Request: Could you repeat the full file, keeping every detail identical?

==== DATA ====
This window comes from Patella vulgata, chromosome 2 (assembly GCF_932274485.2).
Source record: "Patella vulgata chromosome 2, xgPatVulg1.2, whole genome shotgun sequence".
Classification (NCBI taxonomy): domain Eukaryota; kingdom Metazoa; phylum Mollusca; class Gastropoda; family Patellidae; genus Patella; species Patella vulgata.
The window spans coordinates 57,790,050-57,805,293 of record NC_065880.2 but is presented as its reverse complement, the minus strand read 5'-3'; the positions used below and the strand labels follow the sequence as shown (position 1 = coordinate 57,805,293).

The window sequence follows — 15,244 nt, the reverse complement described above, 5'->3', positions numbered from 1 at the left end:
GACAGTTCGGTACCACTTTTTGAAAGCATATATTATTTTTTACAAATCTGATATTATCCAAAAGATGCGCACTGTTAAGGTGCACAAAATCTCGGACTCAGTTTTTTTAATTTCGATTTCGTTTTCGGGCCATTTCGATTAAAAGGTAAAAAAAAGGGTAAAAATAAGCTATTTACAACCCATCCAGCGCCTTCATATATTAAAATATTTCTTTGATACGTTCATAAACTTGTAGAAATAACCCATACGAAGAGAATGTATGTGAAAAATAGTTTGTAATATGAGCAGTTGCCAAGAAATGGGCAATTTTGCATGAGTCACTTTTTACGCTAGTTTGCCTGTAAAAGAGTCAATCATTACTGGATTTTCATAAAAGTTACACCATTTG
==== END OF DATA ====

This window comes from Patella vulgata, chromosome 2 (assembly GCF_932274485.2).
Source record: "Patella vulgata chromosome 2, xgPatVulg1.2, whole genome shotgun sequence".
Classification (NCBI taxonomy): domain Eukaryota; kingdom Metazoa; phylum Mollusca; class Gastropoda; family Patellidae; genus Patella; species Patella vulgata.
The window spans coordinates 57,790,050-57,805,293 of record NC_065880.2 but is presented as its reverse complement, the minus strand read 5'-3'; the positions used below and the strand labels follow the sequence as shown (position 1 = coordinate 57,805,293).

The window sequence follows — 15,244 nt, the reverse complement described above, 5'->3', positions numbered from 1 at the left end:
GACAGTTCGGTACCACTTTTTGAAAGCATATATTATTTTTTACAAATCTGATATTATCCAAAAGATGCGCACTGTTAAGGTGCACAAAATCTCGGACTCAGTTTTTTTAATTTCGATTTCGTTTTCGGGCCATTTCGATTAAAAGGTAAAAAAAAGGGTAAAAATAAGCTATTTACAACCCATCCAGCGCCTTCATATATTAAAATATTTCTTTGATACGTTCATAAACTTGTAGAAATAACCCATACGAAGAGAATGTATGTGAAAAATAGTTTGTAATATGAGCAGTTGCCAAGAAATGGGCAATTTTGCATGAGTCACTTTTTACGCTAGTTTGCCTGTAAAAGAGTCAATCATTACTGGATTTTCATAAAAGTTACACCATTTG